There are several types of iron ore. The most commonly mined type is Hematite, particularly in Brazil, China and Australia, where it makes up 96% of all exports. The ore itself is a deep, brownish red colour which is where the name comes from (Haima is the Greek word for blood) and has a chemical formula of Fe2O3 and is also known as Ferric Oxide. Hematite has a very high iron content, which can makes up about 70% of the ore but it can also contain quite a substantial amount of penalty elements such as Phosphorous, Aluminium and Water. These high grade ores are also known as direct shipping ores because they are mined and extracted with a simple crushing and screening process before being loaded on to a ship for export, in contrast to Magnetite, the other main type of iron ore that has to undergo a further round of processing before it can be used. This relatively simple extraction process also means that it is more time and cost efficient to mine than other types.
The large deposits of Hematite are extracted from altered banded iron formations and rarely igneous accumulations. It is typically found in places where there has been standing water or hot springs where it can precipitate out of the water and collect in layers at the bottom of lakes or other slow moving water features. Small crystals can also occur due to the weathering process of soils. It is possible for the mineral to occur without the appearance of water, too, usually as a result of volcanic activity. Interestingly, our planet is not the only one where Hematite has been discovered and two very large deposits have been found at the Terra Meridiani and Aram Chaos on Mars. The discovery was followed up by a Mars Exploration Rover and was found to be in the form of small sperules which analysis showed were concretions formed from a water solution which is clearly a significant discovery that suggest water was present on Mars at one time.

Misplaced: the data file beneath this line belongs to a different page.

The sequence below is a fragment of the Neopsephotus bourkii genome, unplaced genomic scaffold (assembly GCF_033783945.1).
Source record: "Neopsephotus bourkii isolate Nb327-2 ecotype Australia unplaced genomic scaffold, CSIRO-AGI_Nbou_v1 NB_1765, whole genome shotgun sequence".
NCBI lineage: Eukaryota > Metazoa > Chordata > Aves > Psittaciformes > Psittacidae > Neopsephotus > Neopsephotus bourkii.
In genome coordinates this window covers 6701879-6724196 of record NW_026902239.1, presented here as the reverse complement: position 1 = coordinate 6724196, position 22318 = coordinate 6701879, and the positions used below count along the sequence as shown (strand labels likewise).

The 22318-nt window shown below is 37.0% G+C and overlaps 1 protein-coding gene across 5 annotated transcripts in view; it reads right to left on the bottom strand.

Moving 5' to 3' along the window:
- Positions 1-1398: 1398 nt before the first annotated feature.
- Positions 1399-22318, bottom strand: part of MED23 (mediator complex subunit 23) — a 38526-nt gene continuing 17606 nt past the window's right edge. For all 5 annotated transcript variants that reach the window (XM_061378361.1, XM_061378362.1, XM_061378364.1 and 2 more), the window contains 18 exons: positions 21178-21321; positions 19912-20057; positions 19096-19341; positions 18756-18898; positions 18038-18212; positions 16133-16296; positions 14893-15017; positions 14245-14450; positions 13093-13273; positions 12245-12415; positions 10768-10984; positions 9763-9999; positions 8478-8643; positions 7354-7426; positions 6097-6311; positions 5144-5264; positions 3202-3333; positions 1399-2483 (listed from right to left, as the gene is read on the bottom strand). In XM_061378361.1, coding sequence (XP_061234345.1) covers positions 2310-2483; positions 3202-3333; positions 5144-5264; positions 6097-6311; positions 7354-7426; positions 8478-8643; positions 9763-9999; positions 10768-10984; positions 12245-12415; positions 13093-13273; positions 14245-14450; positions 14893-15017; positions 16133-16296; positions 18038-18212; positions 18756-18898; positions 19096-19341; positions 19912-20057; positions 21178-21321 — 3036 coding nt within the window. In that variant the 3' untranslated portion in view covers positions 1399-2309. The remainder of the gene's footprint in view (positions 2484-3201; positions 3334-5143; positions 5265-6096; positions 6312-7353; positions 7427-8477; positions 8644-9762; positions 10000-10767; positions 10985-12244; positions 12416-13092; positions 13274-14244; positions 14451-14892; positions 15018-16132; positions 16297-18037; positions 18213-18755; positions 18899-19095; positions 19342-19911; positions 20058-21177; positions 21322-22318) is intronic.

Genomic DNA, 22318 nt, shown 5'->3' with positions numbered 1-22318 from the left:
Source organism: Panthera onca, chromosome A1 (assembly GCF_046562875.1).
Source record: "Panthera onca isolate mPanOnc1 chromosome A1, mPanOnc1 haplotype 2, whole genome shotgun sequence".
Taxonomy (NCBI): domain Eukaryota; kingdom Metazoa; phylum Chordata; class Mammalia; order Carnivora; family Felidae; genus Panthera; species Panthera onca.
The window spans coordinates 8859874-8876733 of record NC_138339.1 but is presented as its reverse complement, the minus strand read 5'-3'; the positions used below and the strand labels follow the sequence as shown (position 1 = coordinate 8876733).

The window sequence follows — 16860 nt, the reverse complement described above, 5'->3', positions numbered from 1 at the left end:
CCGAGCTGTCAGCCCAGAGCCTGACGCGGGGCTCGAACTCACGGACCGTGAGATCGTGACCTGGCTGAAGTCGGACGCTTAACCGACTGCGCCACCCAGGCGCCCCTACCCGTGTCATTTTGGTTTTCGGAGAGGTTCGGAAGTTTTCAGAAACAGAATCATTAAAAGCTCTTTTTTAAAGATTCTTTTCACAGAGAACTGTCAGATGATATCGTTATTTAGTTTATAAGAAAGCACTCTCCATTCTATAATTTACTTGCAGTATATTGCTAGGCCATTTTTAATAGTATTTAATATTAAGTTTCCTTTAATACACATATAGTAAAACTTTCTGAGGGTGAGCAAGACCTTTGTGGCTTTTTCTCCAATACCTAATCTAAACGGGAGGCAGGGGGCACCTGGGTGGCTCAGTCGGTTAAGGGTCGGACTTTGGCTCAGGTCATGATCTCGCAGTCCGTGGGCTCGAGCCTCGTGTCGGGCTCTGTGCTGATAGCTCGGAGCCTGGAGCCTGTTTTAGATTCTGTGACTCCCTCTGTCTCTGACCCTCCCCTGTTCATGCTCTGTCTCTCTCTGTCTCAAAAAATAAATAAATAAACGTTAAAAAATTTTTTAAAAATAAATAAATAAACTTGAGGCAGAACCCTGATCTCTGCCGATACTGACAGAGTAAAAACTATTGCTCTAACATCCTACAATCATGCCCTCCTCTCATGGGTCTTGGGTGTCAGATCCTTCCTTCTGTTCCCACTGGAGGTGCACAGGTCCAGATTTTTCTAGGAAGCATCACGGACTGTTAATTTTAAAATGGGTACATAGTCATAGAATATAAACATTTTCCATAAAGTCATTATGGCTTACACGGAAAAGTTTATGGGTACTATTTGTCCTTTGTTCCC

Obviously as an ore of iron, Hematite is mostly used in the production of iron and then used in the steel industry. There are other uses for the mineral, however, and Ochre is often made up of between 20% and 70% Hematite. Ochre has been used for many thousands of years as a dye and pigment. Indeed much of the old cave paintings use Ochre as colouration and mines have been found going back some 7,000 years. The mineral can also be used as jewelry and was probably at the height of its popularity in Victorian era Europe but there has recently been a bit of a resurgence in use as jewelry in the United States. It has even been thought to possess healing powers and some people use it in Feng Shui and it is also used as a paint pigment.